Scott County Historical
Scott County, Virginia
Mildred McConnell's Scrapbook Articles
Indians Behind Every Rock
During Childhood At Old Fort
NICKELSVILLE-A child's overactive imagination made Mrs.J. Carl Bell, Rock Springs Road, see wild Indians behind every bush when she lived in the Old Kilgore Fort House here.
Mrs. Bell, born Mabel Dickerson, recalls that the property on which the fort was built had been in her family for several generations, and in fact her father was born in the old house.
Her grandparents had since built a large white farmhouse nearby, and when she was five her parents and brother and sister moved into the Fort House.
"There really were some Indians living on the bluff near us at that time. My grandfather hired them to work for him occasionally. But the stories I had heard about the Indian raids made me quite afraid of them.
"We children, my brother, my sister and I, would go into the loft of the old building and watch the Indians through the small gun windows, and we were sure they were getting ready to attack the fort at any moment. "She recalls the children slept in the upstairs portion of the old building, and would sometimes get up at night and look out "just to be sure the Indians weren't creeping up on us."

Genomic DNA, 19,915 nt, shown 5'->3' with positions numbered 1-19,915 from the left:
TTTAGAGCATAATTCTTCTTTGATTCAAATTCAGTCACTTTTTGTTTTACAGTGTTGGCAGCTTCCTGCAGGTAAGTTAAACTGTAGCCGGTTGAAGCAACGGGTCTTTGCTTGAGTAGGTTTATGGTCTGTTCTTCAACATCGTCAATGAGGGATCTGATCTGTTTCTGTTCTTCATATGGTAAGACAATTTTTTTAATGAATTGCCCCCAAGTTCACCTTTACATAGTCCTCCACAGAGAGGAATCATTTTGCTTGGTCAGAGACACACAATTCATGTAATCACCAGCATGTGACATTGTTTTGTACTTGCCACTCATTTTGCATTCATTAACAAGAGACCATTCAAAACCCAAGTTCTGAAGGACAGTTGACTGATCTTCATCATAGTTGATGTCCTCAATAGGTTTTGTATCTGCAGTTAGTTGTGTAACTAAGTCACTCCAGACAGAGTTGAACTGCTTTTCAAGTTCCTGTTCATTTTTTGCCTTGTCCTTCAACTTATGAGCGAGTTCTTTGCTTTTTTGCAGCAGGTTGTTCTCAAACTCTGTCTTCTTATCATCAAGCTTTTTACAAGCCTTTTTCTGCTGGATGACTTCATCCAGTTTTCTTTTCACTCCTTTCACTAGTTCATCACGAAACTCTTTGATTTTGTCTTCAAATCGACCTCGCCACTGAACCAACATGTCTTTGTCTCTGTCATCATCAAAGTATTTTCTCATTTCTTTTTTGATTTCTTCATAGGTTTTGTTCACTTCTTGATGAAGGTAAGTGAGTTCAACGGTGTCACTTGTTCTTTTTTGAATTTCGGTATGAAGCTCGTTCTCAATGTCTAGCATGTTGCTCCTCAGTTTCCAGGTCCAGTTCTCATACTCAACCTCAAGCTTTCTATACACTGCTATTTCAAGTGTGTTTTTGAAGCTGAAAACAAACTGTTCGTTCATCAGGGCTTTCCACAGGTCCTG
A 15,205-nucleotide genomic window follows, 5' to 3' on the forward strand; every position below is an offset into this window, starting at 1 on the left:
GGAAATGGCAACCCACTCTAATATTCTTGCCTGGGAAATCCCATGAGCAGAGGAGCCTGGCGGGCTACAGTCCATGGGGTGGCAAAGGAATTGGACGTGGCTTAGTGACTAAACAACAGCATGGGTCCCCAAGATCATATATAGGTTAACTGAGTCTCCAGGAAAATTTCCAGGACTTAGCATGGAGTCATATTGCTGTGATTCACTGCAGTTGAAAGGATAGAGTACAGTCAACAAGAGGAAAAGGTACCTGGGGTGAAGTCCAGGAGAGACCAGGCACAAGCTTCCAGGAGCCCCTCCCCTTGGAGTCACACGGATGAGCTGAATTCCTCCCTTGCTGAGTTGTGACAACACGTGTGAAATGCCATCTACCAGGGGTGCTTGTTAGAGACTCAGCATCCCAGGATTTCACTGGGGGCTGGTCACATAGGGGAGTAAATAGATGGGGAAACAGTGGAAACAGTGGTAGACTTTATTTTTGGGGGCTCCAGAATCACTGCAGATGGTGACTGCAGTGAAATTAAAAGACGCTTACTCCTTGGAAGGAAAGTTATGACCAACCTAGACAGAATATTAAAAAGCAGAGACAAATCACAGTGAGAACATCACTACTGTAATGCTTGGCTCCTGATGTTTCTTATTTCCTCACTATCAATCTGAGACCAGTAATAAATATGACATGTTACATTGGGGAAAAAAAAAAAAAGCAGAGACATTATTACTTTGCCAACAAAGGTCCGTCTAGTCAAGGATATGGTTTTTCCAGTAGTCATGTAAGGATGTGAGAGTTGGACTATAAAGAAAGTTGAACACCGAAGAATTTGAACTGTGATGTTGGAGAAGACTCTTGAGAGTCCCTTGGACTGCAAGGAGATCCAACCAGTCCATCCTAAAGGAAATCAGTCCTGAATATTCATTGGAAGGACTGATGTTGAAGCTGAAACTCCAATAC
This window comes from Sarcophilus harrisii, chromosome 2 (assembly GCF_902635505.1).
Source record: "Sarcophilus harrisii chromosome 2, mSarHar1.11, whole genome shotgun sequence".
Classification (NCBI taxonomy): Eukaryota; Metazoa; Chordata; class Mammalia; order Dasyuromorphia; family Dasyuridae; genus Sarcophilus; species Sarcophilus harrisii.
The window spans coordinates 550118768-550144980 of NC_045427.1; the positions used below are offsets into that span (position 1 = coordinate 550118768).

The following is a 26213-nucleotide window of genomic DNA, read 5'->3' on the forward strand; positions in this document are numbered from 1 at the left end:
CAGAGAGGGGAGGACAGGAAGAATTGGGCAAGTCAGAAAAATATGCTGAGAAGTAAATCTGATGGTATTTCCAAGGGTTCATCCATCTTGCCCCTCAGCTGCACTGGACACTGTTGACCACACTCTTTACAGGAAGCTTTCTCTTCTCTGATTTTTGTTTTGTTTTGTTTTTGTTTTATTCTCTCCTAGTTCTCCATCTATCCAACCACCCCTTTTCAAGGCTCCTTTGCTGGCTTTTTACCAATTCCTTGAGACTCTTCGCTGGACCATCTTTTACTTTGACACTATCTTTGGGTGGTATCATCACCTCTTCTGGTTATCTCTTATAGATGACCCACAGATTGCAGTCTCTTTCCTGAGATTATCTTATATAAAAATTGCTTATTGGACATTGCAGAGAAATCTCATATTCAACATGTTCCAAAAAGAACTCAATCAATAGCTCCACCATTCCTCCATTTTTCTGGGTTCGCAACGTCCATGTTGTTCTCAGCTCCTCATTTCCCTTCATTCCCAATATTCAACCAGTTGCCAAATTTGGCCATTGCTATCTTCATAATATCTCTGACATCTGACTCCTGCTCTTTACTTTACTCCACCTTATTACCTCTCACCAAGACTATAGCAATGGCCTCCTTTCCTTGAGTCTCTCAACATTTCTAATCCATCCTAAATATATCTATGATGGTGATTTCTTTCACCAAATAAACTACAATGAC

The children looked for and found a number of arrow heads, which they used as toys. Sometimes her brother strung the larger arrow heads on a string and pretended they were fish; sometimes they tried to make arrows from them with small sticks.
"We moved from there when I was about seven, and as far as I know I'm the only person living who ever lived in the old house," Mrs. Bell recalls. "My parents and my brother and sister are all dead now."
"I was so glad to hear the old fort is being restored," said the mother of Coach John Robert Bell. "It still seems like home to me, and I hope I can be there the day they open the building for the public to see." The old fort near here which is presently being restored is the only Indian fort of its era still standing in eastern United States.
It has been placed on the National Register of Historic Sites, and will be open to the public when the restoration is completed.